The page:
"Major technology users, and IT managers in particular, are voicing an increasingly urgent need to integrate business-critical systems."
-- Mapping the Market for Enterprise Interoperability
The above words were written 13 years ago as part of a study published on the then-emerging issue of enterprise interoperability. Today, this mission is often accomplished by programmatically tying systems together using middleware that sits between one system and another and essentially translates between them.
The notion of process intelligence is the foundation of tools like workflow and business process management (BPM). Creatively used, these tools can couple systems together in a way that can be simpler and more intuitive than coding hard linkages into existence.
Process, not programming
The "P" in BPM is the fulcrum on which the entire concept pivots. The idea is to design a given process so it basically copies necessary information from one place, runs it through the other products in the flow, and updates the original data according to the business rules in place.
This copying is often best accomplished using metadata-based search. While there's plenty of work to do to reconcile the vocabularies and security mechanisms in individual stacks, such a strategy tends to be less complicated than hard coding.
This works because the true business objective isn't systems integration; it's the appearanceof systems integration. BPM and middleware can help achieve integration. Choosing one route over the other is a matter of understanding the tradeoffs (time, money, flexibility) and even the raw ability to expose fields in one solution so they can be used by the others.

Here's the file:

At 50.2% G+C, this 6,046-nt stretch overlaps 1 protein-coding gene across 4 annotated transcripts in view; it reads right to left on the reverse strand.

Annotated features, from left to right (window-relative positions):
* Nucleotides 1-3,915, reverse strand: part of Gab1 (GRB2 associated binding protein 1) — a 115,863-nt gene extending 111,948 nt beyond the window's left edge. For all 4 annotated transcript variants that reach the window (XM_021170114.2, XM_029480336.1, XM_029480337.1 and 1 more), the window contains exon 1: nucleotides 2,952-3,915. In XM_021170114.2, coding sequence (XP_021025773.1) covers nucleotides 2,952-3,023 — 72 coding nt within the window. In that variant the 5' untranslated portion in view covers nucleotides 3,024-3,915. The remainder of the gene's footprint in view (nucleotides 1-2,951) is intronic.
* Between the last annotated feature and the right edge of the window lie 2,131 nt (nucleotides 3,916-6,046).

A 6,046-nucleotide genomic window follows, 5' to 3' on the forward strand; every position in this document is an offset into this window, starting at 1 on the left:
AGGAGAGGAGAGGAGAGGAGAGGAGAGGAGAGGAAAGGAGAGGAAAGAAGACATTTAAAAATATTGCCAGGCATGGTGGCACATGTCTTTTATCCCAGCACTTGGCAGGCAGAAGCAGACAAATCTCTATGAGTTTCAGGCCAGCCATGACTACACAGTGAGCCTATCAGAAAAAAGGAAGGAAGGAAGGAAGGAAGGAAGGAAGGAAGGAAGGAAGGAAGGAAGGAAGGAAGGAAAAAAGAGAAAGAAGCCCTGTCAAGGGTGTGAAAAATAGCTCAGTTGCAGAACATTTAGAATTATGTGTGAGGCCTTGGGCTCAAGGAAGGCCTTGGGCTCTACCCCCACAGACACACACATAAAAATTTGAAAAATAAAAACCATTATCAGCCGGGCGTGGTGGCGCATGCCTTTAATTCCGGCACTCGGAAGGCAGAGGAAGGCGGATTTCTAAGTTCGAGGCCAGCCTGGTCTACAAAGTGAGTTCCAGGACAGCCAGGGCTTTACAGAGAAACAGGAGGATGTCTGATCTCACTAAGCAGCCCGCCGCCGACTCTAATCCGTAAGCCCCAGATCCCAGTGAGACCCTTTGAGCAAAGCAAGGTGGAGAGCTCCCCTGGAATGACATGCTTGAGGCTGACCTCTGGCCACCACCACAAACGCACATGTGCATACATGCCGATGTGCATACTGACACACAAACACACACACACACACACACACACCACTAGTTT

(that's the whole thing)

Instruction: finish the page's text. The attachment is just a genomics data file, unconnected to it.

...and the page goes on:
Getting stuff to work together
BPM and middleware can breakdown the barrier interoperability creates to getting components to work together. The difference is that using BPM as a connection tool provides business context by baking in process intelligence. The goal is a mechanism that leaves users unaware that multiple systems are supporting business processes, and IT and financial folk with a way to accomplish this more efficiently than traditional middleware techniques.
About the author:
Steve Weissman has a 20-year track record of innovation and success in helping organizations derive maximum total value from their information solutions. A seasoned consultant, analyst and professional trainer, he uses his keen strategy, business and technology skills to identify measure, and mesh his clients' needs and goals, and recommend effective best-practices and solutions for managing processes, content and data. He can be reached at email@example.com or 617-383-4655.
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Steve Weissman asks:
Have you used BPM as middleware?
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